In December 2019, the SEC settled charges with Blockchain of Things, Inc. (BCOT), which had conducted a “presale” and “public sale” through which it offered and sold BCOT tokens. Without admitting or denying liability, BCOT agreed, among other things, to register the BCOT tokens as a class of securities under Section 12(g) of the Securities Exchange Act of 1934, and to inform BCOT purchasers of their ability to recover any consideration paid for such tokens.
Also in 2019, the SEC’s Strategic Hub for Innovation and Financial Technology (FinHub) issued its second no-action letter in the blockchain industry to Pocketful of Quarters (PoQ) regarding a token for video games on what is largely a closed, permissioned platform. Similar to FinHub’s first no-action letter — a 2018 letter to TurnKey Jet, Inc. regarding tokens to be used on a private, permissioned blockchain platform to purchase charter jet services from the company — the PoQ letter dealt with a narrow use case that does not provide substantial guidance for other decentralized blockchain projects.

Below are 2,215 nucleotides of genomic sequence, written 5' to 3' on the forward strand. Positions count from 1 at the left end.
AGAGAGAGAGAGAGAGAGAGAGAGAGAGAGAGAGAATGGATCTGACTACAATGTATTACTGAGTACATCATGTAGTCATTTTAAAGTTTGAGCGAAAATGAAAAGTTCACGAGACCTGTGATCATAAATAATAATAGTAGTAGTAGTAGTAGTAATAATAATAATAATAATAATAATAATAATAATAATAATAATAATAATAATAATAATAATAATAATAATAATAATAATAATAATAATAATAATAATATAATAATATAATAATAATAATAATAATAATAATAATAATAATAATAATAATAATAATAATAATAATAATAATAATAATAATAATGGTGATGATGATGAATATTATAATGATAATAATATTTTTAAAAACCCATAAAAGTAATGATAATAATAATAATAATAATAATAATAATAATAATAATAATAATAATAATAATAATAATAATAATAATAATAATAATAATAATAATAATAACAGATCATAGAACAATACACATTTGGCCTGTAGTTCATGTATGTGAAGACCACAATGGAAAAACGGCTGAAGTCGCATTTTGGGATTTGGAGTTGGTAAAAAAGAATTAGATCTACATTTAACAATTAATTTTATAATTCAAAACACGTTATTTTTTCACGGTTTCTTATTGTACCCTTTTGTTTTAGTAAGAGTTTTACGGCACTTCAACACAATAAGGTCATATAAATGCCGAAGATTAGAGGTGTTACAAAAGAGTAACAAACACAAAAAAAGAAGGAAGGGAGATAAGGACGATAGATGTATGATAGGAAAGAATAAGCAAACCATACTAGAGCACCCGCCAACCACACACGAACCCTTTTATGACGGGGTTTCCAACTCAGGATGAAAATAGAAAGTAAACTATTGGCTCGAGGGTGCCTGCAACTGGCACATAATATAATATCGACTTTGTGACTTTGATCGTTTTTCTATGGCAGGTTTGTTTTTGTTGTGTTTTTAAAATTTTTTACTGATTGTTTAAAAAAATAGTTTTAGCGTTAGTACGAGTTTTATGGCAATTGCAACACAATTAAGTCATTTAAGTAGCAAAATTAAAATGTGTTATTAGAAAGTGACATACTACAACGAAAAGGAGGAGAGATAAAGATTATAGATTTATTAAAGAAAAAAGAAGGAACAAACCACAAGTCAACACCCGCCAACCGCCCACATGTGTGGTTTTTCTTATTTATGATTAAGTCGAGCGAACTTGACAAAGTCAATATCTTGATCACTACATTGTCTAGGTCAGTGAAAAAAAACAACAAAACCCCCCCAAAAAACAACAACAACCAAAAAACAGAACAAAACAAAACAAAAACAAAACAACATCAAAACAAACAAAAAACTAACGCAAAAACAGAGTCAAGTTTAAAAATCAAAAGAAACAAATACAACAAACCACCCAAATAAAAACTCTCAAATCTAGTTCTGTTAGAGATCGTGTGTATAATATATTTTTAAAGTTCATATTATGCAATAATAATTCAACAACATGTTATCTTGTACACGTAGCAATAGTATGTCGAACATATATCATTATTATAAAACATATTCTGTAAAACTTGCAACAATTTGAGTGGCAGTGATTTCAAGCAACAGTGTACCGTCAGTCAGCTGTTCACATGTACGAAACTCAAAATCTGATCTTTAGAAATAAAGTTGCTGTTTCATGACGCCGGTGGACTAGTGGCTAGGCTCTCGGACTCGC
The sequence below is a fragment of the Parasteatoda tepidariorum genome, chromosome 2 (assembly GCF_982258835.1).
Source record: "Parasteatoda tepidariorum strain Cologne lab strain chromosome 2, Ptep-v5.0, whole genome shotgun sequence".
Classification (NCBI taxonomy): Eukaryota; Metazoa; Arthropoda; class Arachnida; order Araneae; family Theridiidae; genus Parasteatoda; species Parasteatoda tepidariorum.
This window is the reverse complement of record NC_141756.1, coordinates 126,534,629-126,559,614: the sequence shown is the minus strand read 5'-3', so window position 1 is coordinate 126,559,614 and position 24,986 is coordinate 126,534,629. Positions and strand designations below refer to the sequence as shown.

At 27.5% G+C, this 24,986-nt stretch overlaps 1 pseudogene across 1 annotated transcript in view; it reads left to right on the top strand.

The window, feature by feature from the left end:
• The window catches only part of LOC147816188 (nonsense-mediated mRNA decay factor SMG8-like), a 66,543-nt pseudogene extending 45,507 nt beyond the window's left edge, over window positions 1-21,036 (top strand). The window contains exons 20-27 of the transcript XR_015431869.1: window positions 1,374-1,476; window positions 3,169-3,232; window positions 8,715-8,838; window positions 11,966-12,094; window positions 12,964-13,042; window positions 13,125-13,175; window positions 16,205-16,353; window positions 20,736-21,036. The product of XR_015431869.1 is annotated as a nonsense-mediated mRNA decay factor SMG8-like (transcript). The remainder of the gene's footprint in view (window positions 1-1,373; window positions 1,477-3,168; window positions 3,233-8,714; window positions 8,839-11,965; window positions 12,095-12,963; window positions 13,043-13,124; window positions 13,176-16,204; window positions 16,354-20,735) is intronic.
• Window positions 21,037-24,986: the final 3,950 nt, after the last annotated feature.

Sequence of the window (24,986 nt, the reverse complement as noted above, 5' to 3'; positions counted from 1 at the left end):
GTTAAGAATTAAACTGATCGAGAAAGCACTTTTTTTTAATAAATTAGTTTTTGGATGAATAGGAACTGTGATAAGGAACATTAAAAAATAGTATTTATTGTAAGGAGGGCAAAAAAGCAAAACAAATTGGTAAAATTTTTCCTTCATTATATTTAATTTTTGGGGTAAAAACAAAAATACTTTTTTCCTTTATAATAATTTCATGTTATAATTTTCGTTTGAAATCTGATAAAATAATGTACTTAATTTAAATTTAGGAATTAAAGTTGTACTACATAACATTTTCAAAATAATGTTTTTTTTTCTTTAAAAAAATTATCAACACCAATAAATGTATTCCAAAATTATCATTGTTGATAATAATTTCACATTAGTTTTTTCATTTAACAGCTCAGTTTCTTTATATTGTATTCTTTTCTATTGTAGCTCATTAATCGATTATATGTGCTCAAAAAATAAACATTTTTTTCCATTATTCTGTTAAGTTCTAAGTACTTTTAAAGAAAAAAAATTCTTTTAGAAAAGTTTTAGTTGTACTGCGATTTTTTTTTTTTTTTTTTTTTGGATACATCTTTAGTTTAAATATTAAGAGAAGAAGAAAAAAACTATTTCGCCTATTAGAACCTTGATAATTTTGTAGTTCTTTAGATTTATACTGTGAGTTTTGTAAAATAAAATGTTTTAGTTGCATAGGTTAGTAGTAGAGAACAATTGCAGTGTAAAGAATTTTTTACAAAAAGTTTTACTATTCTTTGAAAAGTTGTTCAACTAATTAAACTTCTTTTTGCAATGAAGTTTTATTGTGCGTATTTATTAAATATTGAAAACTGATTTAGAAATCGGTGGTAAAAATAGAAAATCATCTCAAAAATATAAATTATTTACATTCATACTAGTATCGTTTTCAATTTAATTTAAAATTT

Finally, in 2019, the SEC brought high-profile enforcement actions in federal court against two digital asset developers, Kik and Telegram.1 Notably, neither action involves fraud allegations, but assert violations of the Securities Act of 1933 based on the developers’ alleged failure to register their offerings under the federal securities laws. Both cases are being watched closely, as the rulings may provide much-anticipated judicial guidance in this new area of the law.
New York BitLicense 2.0
In 2015, seeking to regulate the growing cryptocurrency industry, the New York State Department of Financial Services (NYDFS) began requiring companies engaged in “virtual currency business activity” to obtain a license (BitLicense). The BitLicense has come under fire for having onerous requirements and a lengthy procurement time, with some saying this has caused cryptocurrency companies to leave New York. Acknowledging these issues, in 2019 NYDFS Superintendent Linda Lacewell established a new Research and Innovation Division to consider, among other matters, whether the BitLicense process could be improved while still protecting consumers. To that end, in December 2019, the NYDFS proposed two new measures to enhance the BitLicense: (i) a public list of coins that are permitted for virtual currency business activities without the NYDFS’ prior approval, and (ii) a model framework for creating a self-certification process for virtual currency businesses. Although in its early stages, these proposals reflect that regulators are seeking to strike a balance between fostering innovation and protecting consumers.
Report on GDPR and the Need for Regulatory Guidance